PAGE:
Is our hero a wisecracking ne’er do well in the Han Solo tradition, a man with a shadowy past and dubious reputation who will nevertheless cowboy up and do the right thing when danger rears its ugly tentacles? (By the way, Tentacles was the working title of the movie! And David Duchovny was slated as the lead! The more you know!) Yes, indeed – as played by Treat Williams, highly enjoyable and thoroughly convincing as a dude who’ll both shun hard work in favour of computer poker and take on a cadre of hard-case mercenaries armed only with a spear-gun and a smile, John Finnegan is alternately charmingly roguish and roguishly charming.

Are the villains able to nimbly navigate storyline territory that requires them to be swaggering, dangerous, suspicious and scared shitless by turns? Thanks to some astute casting that fills this rogues’ gallery with some damn fine actors, absolutely. Of course, some are clearly there for their brawn than anything else, such as the late Trevor Goddard (whose loose-cannon menace as Australian merc T. Ray makes up for his deficiencies as an actor). But the likes of Djimon Hounsou, Jason Flemyng and the always-ace Cliff Curtis add just enough texture and dimension to their portrayals to make their characters more than walking fish-food. And as the leader of the pack, Wes Studi (so memorable as Magua in Michael Mann’s The Last of the Mohicans) is a sharp-dressed sociopath sharp enough to join forces with Finnegan when the shit goes down.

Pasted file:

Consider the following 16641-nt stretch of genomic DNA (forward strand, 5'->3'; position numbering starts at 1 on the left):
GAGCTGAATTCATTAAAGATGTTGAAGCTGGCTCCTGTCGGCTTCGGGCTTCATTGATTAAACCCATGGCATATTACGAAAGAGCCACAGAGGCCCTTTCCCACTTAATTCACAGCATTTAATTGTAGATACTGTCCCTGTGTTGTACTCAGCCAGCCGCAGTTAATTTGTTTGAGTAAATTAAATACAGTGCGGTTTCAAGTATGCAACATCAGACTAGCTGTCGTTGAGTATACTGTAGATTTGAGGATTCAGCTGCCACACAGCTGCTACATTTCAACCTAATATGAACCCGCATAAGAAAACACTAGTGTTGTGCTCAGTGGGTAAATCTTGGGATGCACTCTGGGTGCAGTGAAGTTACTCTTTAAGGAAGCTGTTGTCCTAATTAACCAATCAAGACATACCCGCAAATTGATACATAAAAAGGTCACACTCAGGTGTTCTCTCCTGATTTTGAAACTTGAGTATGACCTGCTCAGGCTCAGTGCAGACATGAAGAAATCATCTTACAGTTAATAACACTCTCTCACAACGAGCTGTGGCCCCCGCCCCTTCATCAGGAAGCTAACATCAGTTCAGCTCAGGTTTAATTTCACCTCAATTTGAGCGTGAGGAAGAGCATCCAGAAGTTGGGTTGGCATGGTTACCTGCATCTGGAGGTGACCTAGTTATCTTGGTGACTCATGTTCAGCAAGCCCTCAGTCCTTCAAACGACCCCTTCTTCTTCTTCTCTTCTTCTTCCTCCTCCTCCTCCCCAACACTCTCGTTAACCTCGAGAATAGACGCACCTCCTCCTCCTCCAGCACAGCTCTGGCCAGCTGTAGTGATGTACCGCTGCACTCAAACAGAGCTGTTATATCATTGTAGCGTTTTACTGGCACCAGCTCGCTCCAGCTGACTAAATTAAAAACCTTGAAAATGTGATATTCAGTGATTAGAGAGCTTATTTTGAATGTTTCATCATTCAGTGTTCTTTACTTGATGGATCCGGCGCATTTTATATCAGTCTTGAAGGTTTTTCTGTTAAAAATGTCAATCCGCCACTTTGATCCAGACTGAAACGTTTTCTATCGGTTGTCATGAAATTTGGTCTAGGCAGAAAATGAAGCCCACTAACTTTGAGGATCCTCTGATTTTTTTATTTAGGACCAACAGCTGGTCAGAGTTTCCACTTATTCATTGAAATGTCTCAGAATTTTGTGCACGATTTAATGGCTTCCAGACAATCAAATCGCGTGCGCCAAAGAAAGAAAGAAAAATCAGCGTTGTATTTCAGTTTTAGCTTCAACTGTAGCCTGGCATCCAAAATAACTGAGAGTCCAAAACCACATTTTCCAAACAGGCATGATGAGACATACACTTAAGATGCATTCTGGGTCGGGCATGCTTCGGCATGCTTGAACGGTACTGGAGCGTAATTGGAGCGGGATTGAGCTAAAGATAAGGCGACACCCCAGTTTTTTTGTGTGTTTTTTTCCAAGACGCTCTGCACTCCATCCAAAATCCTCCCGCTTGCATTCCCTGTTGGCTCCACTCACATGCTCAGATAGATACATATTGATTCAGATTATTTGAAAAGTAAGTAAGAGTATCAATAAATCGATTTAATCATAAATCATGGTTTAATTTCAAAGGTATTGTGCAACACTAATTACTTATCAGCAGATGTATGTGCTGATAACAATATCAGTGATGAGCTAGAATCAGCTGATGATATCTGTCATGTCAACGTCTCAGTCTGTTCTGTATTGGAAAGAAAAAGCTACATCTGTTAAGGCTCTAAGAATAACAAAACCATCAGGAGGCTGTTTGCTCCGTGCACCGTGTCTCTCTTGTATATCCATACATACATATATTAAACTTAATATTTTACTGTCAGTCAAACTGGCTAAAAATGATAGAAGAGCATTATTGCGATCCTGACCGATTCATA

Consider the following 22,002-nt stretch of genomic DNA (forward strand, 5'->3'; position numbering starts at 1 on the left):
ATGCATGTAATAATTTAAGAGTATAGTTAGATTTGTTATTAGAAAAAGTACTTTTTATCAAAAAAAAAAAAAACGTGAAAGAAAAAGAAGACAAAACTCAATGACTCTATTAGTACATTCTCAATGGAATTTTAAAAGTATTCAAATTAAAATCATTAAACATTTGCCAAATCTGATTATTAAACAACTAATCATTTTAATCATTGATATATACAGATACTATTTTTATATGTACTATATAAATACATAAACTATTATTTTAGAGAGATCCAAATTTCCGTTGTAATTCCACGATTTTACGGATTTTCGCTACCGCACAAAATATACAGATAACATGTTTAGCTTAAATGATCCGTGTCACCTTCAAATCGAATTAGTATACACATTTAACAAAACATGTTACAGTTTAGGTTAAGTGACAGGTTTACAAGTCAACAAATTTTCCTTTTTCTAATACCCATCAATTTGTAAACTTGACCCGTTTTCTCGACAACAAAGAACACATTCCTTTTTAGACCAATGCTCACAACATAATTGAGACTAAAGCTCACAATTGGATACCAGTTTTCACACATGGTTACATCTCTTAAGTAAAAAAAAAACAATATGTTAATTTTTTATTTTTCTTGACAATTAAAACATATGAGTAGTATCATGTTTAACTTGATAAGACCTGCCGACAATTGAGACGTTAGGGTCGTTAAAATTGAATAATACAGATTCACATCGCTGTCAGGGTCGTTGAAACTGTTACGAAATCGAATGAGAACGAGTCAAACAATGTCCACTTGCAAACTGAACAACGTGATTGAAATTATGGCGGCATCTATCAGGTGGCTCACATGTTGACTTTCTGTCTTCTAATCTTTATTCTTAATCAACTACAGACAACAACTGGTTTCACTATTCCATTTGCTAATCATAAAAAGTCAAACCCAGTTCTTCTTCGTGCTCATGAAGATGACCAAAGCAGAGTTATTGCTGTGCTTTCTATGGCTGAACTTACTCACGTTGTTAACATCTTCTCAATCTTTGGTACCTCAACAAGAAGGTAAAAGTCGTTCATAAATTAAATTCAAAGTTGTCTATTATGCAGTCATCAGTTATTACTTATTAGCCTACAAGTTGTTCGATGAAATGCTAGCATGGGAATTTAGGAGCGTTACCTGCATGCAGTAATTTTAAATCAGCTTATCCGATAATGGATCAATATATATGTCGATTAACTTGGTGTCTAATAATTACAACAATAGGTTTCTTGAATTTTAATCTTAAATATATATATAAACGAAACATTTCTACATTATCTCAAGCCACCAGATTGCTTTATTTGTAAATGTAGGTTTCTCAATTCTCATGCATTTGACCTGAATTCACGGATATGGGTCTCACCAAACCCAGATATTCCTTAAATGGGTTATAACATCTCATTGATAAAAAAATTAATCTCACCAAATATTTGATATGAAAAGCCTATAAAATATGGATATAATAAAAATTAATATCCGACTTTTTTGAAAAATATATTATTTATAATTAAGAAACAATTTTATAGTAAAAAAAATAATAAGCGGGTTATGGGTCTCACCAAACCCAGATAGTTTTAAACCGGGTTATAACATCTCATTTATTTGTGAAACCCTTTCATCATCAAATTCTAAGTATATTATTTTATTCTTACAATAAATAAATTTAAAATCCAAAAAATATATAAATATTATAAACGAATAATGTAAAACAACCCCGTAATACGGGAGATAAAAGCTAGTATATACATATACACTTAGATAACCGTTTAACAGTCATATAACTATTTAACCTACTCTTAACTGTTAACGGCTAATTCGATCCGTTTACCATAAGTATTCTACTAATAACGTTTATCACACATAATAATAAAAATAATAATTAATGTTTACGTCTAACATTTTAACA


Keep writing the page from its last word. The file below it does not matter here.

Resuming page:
Is the comic relief a motor-mouthed douchebag you’d happily see dragged to the briny depths and devoured whole by a massive marine monster? In the case of Kevin J. O’Connor’s Pantucci, Finnegan’s “grease monkey” mechanic…uh, not totally. Sure, Pantucci rubs a lot of the other characters the wrong way with his lack of bravado under pressure (“Can you just get asthma?” he asks after one particularly tense encounter) and annoying habit of humming ‘The Girl from Ipanema’, but for some reason Finnegan puts up with him and therefore we should be able to as well. Thanks to O’Connor’s nicely-calibrated overacting – he doesn’t so much chew the scenery as gnaw at it occasionally – it’s not too much of a chore.

And is the female lead a beautiful, butt-kicking babe who manages to look fetching in both haute couture and a grubby wife-beater? (No small ask, by the way.) Of course she is, and props to Famke Janssen for imbuing her character – a sneaky, slinky jewel thief and con artist with the wonderfully Bond-girl name of Trillian St James – with smarts and savvy that probably wasn’t on the page. The role’s not Ripley-esque, that’s for sure, but Janssen (who has had shamefully few opportunities to show what a forceful and compelling actor she can be – she’s terrific in X-Men: The Last Stand and Jon Favreau’s Made) gets what Deep Rising is going for in terms of its tone and acts accordingly.

That tone is the secret of Deep Rising’s success, for mine. The movie is gloriously and gratuitously gory, but never in a way that feels nasty. It also lodges its tongue so squarely in its cheek at times that it’s in danger of breaking the skin, but it also knows when to pull back and…well, perhaps not get serious but certainly ease up on the jokes. And while the effects are pretty solid, still holding up more than a decade after its release (one or two dodgy matte shots not withstanding), it’s very much a B-picture at heart, a monster-mash romp that aims for – and achieves – a neat balance of thrills and chills. (Not to mention the odd “Ewwww!”)